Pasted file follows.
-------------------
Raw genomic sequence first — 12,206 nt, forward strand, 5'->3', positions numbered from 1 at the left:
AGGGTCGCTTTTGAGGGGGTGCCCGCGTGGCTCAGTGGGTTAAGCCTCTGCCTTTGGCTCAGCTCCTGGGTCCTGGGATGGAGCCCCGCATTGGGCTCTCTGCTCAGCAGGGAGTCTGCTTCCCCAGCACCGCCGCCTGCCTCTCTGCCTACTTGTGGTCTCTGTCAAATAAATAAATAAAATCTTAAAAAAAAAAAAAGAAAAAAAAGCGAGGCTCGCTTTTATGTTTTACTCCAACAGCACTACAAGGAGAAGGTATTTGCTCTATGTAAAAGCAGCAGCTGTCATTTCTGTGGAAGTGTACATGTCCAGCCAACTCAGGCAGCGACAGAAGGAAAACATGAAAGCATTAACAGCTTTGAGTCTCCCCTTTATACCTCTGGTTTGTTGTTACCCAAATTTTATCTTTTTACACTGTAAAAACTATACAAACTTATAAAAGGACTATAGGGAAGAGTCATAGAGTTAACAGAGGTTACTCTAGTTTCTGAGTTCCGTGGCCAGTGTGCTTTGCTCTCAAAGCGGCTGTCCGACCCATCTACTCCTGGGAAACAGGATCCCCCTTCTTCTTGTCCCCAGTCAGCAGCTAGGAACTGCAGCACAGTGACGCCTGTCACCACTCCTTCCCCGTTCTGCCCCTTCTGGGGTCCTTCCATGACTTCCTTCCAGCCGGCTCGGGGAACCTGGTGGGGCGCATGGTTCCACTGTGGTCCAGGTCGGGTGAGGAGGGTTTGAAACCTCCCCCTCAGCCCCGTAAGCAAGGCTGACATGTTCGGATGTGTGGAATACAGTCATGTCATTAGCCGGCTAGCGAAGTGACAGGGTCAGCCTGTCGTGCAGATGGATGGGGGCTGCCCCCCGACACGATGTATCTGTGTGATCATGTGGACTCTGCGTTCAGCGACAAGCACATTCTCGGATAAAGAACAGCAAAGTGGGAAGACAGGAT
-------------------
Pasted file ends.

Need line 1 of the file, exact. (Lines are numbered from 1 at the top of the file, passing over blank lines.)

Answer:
Raw genomic sequence first — 12,206 nt, forward strand, 5'->3', positions numbered from 1 at the left: